Like I said: Nasty, nasty business.
Foreclosures are a lose-lose scenario for both the homeowner and their lender:
The homeowner loses their primary residence, suffers a massive drop in their credit score, and will be unable to reapply for a conventional home loan for seven years until the foreclosure falls off their credit report. In fact, they may also struggle to get any kind of loan for seven years. As Experian puts it, “lenders consider foreclosure a serious derogatory event in your credit history, second only to bankruptcy.”
The lender loses time, work hours, and tons of money managing the legal process of a foreclosure, repairing/maintaining a vacant property, and selling it at a loss.
As a result, a lender is just as keen to avoid a foreclosure as a borrower — which is why they’re often grateful for the short sale conversation.
What Are a Homeowner’s Options If a Lender Initiates a Foreclosure?
For starters, a foreclosure notice should never come as a surprise.
Under federal law, lenders can’t start the foreclosure process until 120 days have passed since a homeowner’s first missed mortgage payment. If you get a notice before then, it’s most likely a scam — but call your lender to confirm.
While you’re on the phone with your lender, ask them for options and guidance to avoid foreclosure. They may seem like the bad guys, but remember, they want to avoid foreclosure, too.
Oftentimes, one of the following options will emerge:
Apply for a short sale. Some lenders will suspend a foreclosure in favor of the chance of a short sale.
Apply for a loan modification. As mentioned above, a loan modification means your lender can change your term, interest rate, or more to salvage the relationship, so to speak.
Get a co-signer or family loan. Getting a traditional loan can be nearly impossible while you’re battling foreclosure. But a friend or family member may still be willing to front you some cash — or even co-sign — to help you avoid losing your home.
And just to be clear, you can also stop a foreclosure by paying back your missed payments.
Read more: Should You Get a Co-Signer on Your Mortgage?
Short Sales vs. Foreclosures: Key Differences
Short sales and foreclosures share some DNA, so let’s isolate the key differences:
The Initiating Party
Perhaps the biggest difference between a short sale and a foreclosure is who initiates it.
- Short sales are initiated by the homeowner.
- Foreclosures are initiated by the mortgage lender.
Short sales still require lender approval, but they’re set in motion by the homeowner.
None of the lenders I spoke to could think of a time where a lender actually recommended a short sale to a borrower. It just doesn’t happen, so it’s up to the borrower to broach the topic once they’ve missed a payment.
Short sales tend to move more quickly than foreclosures. Here’s a typical timeline for a short sale, courtesy of Jeff Cook Real Estate.
- Hardship letter prep: 1-3 weeks
- Property valuation: 1-3 weeks
- Negotiations between buyer and lender: 1-3 weeks
- Escrow and close: Up to 6 weeks
In total, a short sale can take between two and four months, largely depending on how quickly the lender communicates and responds to offers.
By contrast, foreclosures are grueling, lengthy efforts that can last for years. Here’s a rough timeline, courtesy of Attorney Stephanie Elias and The U.S. Department of Housing and Urban Development:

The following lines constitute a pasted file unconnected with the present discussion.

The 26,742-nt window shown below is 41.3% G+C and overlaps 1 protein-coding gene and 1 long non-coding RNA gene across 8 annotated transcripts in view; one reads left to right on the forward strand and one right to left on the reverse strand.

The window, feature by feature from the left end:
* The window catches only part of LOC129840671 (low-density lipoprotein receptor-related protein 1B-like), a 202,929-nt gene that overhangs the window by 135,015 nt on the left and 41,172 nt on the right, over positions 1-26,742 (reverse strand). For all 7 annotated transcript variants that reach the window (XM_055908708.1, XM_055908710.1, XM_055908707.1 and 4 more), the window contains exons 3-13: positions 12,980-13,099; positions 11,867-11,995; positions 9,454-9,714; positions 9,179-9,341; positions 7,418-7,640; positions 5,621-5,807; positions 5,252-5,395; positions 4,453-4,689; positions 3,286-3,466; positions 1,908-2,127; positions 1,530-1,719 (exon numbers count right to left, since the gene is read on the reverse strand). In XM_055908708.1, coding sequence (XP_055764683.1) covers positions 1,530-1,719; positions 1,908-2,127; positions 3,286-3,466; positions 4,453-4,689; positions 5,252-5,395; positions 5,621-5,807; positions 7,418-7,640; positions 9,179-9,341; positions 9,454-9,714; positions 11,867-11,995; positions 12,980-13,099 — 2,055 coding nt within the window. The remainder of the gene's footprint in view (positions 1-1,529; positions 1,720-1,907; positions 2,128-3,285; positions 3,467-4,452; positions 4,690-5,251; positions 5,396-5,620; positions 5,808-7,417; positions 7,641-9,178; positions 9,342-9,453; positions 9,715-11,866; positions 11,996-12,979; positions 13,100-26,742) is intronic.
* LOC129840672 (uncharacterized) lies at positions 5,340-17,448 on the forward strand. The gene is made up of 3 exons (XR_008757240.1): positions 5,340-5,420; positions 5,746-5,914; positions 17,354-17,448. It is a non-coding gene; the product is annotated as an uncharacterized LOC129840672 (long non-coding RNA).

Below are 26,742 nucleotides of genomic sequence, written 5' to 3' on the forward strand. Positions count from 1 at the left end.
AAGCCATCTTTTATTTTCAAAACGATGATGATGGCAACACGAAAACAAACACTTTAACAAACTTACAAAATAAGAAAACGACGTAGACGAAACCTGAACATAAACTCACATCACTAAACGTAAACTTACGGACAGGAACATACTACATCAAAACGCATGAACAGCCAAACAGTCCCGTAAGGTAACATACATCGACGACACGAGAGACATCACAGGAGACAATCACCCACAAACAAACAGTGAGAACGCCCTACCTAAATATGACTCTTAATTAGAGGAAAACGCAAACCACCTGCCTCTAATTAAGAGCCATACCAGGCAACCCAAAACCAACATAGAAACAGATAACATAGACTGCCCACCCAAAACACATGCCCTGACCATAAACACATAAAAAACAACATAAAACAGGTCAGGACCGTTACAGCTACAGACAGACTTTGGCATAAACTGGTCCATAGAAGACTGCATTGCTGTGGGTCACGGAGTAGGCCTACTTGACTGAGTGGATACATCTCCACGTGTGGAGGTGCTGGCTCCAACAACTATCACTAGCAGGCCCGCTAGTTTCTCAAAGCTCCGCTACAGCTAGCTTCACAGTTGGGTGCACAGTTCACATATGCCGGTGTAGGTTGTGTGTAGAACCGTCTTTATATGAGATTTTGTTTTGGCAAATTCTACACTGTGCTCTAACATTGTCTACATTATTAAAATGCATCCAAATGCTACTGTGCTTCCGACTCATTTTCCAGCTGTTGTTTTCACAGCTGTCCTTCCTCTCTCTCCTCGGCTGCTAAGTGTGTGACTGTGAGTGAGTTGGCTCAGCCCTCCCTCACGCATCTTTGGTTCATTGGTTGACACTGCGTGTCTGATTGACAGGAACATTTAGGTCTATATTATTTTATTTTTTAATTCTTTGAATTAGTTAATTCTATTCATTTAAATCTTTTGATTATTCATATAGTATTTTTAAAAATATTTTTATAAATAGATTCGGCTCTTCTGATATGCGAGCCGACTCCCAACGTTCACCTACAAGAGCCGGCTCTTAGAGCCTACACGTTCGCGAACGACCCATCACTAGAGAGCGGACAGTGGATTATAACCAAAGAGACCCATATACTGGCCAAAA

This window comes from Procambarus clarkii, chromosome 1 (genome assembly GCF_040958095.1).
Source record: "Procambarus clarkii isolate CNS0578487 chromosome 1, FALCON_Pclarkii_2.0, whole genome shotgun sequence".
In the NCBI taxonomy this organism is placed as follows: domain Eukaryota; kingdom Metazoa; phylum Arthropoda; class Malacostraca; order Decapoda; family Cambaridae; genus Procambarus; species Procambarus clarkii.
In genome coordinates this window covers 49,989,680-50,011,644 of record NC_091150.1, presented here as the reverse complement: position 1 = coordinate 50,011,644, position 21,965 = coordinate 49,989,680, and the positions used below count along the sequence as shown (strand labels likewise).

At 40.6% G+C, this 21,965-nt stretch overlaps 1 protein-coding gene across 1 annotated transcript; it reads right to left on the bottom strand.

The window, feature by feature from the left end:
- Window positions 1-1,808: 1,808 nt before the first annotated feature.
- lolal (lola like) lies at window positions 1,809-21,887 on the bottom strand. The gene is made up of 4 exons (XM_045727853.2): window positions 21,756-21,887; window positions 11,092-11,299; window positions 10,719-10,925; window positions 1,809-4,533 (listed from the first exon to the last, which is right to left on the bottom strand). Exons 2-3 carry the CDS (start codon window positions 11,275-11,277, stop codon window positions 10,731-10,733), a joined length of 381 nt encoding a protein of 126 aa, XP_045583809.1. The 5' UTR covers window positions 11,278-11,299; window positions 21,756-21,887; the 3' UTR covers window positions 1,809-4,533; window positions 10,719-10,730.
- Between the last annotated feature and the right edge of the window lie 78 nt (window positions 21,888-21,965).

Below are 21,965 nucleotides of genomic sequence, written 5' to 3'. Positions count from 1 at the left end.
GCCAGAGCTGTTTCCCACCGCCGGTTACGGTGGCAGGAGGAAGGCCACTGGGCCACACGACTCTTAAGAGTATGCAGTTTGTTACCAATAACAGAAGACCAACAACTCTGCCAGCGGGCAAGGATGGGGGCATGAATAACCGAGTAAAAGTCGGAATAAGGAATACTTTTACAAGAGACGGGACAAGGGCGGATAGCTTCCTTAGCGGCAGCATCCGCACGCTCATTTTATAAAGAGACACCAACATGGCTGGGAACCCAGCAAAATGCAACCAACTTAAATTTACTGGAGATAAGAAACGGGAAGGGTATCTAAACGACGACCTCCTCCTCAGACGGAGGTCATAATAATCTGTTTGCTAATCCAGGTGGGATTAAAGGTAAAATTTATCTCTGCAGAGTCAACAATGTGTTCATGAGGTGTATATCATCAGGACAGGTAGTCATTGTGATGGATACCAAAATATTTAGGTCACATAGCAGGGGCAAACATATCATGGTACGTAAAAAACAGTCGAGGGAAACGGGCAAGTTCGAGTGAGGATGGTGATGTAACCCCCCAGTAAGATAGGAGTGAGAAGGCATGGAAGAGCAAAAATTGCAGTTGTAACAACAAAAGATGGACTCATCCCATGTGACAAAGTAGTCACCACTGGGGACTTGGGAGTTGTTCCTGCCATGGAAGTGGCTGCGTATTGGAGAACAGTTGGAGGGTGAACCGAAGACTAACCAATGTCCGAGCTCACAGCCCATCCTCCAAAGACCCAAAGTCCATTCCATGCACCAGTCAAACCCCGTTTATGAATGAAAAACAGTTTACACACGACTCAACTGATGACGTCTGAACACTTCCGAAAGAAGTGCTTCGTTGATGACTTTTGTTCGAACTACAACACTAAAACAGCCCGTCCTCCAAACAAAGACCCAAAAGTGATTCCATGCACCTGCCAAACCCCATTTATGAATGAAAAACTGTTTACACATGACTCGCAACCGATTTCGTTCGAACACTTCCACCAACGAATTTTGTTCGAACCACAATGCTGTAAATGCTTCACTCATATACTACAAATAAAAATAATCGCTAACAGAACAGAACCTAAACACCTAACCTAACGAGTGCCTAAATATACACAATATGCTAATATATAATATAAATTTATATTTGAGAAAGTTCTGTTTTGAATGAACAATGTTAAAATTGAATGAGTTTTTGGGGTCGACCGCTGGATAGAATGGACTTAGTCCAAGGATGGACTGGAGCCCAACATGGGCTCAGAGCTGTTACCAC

- Foreclosure notice: At least 120 days after first missed mortgage payment
- Eviction notice: 30 days later
- Actual eviction: Whenever the local sheriff is available (weeks? months?)
- Foreclosure sale: Anywhere from weeks to years
If a foreclosure gets stuck in court, or a property gets damaged by the tenant or a lack of maintenance, it could take years before the lender can sell it.
Finally, short sales and foreclosures look different on your credit report, i.e., your “borrower’s report card” that other lenders see before loaning you money.
Surprisingly, FICO data shows that short sales and foreclosures have a similar negative impact on your credit score: Both lead to a drop of between 90 and 150 points.
And while both are considered “significant derogatory events” on your credit report, foreclosures have a seven-year waiting period before the borrower can apply for a conventional loan again, compared to four for a short sale according to Fannie Mae.
Should You Buy a Short Sale or Foreclosed Home?
No. It’s just not worth the risk and the hassle.
“It’s a laborious, laborious process. I’d really only recommend it for advanced investors with a lot of patience,” said Joseph Elkourie, founding member of The Axis Group by Compass, in an interview with Money Under 30. “Distressed properties are not a great option for first-timers.”
Short sale homes may lack care and maintenance, but the bigger issue is timing.
“It’s not uncommon to wait weeks, even months for banks to respond to short sale offers from buyers. I’ve offered sellers full value — no delinquency — and it still took their bank four months to get back to us.”
Banks are often more keen to sell foreclosures, but for a sobering reason.
Mark Milam, Founder of Highland Mortgage, warns that “foreclosed homes often get torn up by tenants or sit vacant with the utilities cut off, developing mold, pests, you name it. The value of the asset really starts to depreciate and affect surrounding homes.”
Short sales and foreclosures may be cheaper, but they take longer and you get what you pay for.
Dang, I Was Really Hoping to Get a Good Deal on a Home…
You still can!
Buying a home in 2022 isn’t impossible — just more challenging than it was a few years ago. But you can do it.
“If my own children were ready to buy in 2022, I wouldn’t dissuade them from doing so,” Mark said.
Short sales and foreclosures aren’t particularly appealing endeavors, but the former can be a valuable tool for avoiding the latter.
A short sale can save a homeowner time, tens of thousands of dollars, and shrink their waiting period before they can apply for another mortgage.